and other bodies (coordinating committees)
- Participation in the meetings of the EC Inter-Service Steering Group for Accreditation
- EA's participation in the meetings of the Expert Group on the Internal Market for
Products (former Senior Offcial Group for Standardisation and Conformity Assessment)
Regulation (EC) 765/2008 makes EA’s relations with the EC even closer. Specific cooperation projects are notably developed with DGs Climate Action (CLIMA), Transport, Justice, Health and Consumers (SANCO), Justice and Agriculture.
EA has been developing relationships with a number of stakeholder organisations over the years. The objective is firstly to establish confidence in accordance with the EA policy for relations with stakeholders, and and secondly to allow parties interested in accreditation to put their views forward to EA.
It is important to highlight the considerable contribution that representatives from the various stakeholder groups make to the work of EA. They participate in all the EA technical committees.
According to Regulation (EC) 765/2008, EA is required to consult and interact with its stakeholders in a more efficient and transparent way. The EA Advisory Board shall be “the appropriate structure to ensure the effective and balanced involvement of all interested parties”, particularly to manage the increasing number of bodies wising to become EA stakeholders.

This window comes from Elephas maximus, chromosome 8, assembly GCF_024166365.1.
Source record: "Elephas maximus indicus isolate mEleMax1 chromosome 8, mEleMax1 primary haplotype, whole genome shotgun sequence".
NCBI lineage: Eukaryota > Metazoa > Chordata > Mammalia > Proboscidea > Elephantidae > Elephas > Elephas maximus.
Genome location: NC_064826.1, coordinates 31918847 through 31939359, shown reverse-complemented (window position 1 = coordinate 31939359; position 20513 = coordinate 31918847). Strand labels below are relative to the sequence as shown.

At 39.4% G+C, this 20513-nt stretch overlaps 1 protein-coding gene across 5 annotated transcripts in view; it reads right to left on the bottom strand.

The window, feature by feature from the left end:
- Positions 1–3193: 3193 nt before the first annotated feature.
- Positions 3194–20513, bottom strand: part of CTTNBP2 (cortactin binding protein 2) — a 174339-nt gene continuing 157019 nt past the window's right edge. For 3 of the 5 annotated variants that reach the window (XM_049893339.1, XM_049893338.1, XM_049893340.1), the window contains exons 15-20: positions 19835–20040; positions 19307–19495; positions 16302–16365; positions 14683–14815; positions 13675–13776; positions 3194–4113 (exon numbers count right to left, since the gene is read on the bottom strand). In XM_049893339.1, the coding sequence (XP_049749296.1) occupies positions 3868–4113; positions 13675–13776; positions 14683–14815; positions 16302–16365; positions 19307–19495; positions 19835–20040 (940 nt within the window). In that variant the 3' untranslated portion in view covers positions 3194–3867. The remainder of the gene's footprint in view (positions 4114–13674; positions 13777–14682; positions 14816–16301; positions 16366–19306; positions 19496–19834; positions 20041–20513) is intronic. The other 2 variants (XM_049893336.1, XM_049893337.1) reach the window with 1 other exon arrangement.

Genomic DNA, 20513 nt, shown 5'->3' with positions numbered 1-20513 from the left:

As a result, EA has adopted a policy for relations with stakeholders (EA-1/15: EA Policy for Relations with Stakeholders) which defines the conditions and procedures for constructive and transparent co-operation between EA and its stakeholders. According to this policy, a distinct ‘Recognised Stakeholder’ status with associated rights and obligations is granted to organisations that wish to become more directly involved in EA’s associative life and have a particular institutional interest in contributing to EA’s technical activities.
Recognised Stakeholders must be organisations or bodies, either private or public, having a distinct European or international role (in this latter case, having predominantly a proactive contribution to European social and economic matters) and bearing a clear interest in accreditation activities. Associations, in particular, must have a significant membership from the EU and EFTA Member States.